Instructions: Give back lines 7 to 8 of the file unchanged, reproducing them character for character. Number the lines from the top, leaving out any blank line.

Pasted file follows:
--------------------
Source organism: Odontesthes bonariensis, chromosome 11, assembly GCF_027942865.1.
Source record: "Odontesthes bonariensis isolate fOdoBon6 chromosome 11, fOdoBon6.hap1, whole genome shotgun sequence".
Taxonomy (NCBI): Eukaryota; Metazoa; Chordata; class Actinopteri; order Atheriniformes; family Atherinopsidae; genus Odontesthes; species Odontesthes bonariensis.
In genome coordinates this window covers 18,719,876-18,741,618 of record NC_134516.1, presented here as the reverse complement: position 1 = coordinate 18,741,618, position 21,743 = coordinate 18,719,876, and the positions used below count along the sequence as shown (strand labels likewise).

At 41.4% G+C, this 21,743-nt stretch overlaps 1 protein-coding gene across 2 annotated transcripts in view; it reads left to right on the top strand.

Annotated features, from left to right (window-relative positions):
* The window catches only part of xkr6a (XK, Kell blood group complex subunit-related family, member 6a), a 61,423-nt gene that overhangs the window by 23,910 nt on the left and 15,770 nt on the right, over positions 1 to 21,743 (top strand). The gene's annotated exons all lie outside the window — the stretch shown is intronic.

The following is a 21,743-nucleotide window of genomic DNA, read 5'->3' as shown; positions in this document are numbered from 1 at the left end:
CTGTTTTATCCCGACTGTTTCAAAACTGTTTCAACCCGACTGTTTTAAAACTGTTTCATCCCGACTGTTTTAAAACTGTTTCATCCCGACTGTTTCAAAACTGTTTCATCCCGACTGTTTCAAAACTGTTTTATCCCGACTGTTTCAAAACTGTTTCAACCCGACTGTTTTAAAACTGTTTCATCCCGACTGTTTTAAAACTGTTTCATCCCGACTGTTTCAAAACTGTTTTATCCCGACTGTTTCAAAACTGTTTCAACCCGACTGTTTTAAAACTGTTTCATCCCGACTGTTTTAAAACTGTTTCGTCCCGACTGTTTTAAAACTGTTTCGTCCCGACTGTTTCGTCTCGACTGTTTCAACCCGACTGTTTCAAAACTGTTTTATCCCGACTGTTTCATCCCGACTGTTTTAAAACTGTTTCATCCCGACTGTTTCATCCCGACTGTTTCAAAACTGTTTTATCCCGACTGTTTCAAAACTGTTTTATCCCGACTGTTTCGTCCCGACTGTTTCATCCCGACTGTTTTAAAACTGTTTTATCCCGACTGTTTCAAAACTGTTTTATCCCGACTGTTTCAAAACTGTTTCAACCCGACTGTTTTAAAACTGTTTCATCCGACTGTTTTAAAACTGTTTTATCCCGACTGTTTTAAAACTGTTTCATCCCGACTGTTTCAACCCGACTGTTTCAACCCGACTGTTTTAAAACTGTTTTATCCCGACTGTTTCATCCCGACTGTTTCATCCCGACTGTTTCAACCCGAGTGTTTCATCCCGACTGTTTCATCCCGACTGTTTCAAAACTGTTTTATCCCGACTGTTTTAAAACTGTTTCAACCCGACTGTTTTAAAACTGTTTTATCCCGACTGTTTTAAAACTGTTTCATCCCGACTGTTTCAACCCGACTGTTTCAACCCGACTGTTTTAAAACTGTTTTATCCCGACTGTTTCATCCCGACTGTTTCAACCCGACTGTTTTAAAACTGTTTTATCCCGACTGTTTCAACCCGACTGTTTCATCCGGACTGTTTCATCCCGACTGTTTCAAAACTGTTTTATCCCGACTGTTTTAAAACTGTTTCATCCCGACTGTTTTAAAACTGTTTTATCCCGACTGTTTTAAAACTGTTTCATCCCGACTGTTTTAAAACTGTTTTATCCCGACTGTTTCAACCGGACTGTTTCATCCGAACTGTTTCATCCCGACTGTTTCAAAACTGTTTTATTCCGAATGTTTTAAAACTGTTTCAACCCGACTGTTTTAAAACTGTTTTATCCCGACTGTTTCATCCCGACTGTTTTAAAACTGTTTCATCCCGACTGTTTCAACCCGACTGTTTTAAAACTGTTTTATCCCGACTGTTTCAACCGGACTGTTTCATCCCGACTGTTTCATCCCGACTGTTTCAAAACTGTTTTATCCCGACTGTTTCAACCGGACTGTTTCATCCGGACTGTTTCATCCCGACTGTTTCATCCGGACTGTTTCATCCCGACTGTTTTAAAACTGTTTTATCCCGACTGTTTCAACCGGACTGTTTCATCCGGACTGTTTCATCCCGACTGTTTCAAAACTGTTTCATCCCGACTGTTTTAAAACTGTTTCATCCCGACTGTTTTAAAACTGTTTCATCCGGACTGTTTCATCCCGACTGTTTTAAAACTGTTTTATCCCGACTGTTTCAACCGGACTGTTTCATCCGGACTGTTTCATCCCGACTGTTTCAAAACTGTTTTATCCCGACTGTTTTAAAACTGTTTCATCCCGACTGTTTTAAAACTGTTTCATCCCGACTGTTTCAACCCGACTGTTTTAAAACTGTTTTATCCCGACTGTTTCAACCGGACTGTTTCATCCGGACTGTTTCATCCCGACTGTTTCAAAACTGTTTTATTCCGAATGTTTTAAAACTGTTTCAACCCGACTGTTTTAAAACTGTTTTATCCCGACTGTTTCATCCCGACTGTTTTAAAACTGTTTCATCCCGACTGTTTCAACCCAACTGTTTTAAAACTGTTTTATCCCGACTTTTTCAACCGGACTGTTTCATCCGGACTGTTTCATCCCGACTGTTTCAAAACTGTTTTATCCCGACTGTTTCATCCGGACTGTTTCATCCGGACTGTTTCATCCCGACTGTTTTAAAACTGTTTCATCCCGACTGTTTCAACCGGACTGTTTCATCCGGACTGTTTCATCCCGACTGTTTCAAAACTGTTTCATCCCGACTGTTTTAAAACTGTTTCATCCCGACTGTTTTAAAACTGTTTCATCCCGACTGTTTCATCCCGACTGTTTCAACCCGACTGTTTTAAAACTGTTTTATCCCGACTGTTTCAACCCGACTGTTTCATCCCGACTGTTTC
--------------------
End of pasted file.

* The window catches only part of xkr6a (XK, Kell blood group complex subunit-related family, member 6a), a 61,423-nt gene that overhangs the window by 23,910 nt on the left and 15,770 nt on the right, over positions 1 to 21,743 (top strand). The gene's annotated exons all lie outside the window — the stretch shown is intronic.

The following is a 21,743-nucleotide window of genomic DNA, read 5'->3' as shown; positions in this document are numbered from 1 at the left end: